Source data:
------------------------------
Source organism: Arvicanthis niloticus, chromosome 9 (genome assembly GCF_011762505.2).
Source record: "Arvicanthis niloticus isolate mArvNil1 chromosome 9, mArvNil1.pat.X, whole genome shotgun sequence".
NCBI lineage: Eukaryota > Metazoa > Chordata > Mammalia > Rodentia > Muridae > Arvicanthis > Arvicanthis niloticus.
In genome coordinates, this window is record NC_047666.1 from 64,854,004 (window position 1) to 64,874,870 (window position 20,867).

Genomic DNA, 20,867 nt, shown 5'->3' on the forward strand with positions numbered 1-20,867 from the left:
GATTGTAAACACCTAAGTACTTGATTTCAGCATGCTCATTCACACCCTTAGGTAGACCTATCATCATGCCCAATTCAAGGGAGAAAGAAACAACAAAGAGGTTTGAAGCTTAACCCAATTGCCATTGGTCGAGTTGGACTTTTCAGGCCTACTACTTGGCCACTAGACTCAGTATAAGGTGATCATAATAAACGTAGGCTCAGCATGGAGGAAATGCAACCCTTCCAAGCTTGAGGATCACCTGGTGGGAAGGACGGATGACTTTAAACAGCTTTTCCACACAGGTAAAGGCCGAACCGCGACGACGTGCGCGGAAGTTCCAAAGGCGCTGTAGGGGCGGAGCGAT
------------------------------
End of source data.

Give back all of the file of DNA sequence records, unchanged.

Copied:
Source organism: Arvicanthis niloticus, chromosome 9 (genome assembly GCF_011762505.2).
Source record: "Arvicanthis niloticus isolate mArvNil1 chromosome 9, mArvNil1.pat.X, whole genome shotgun sequence".
NCBI lineage: Eukaryota > Metazoa > Chordata > Mammalia > Rodentia > Muridae > Arvicanthis > Arvicanthis niloticus.
In genome coordinates, this window is record NC_047666.1 from 64,854,004 (window position 1) to 64,874,870 (window position 20,867).

Genomic DNA, 20,867 nt, shown 5'->3' on the forward strand with positions numbered 1-20,867 from the left:
GATTGTAAACACCTAAGTACTTGATTTCAGCATGCTCATTCACACCCTTAGGTAGACCTATCATCATGCCCAATTCAAGGGAGAAAGAAACAACAAAGAGGTTTGAAGCTTAACCCAATTGCCATTGGTCGAGTTGGACTTTTCAGGCCTACTACTTGGCCACTAGACTCAGTATAAGGTGATCATAATAAACGTAGGCTCAGCATGGAGGAAATGCAACCCTTCCAAGCTTGAGGATCACCTGGTGGGAAGGACGGATGACTTTAAACAGCTTTTCCACACAGGTAAAGGCCGAACCGCGACGACGTGCGCGGAAGTTCCAAAGGCGCTGTAGGGGCGGAGCGAT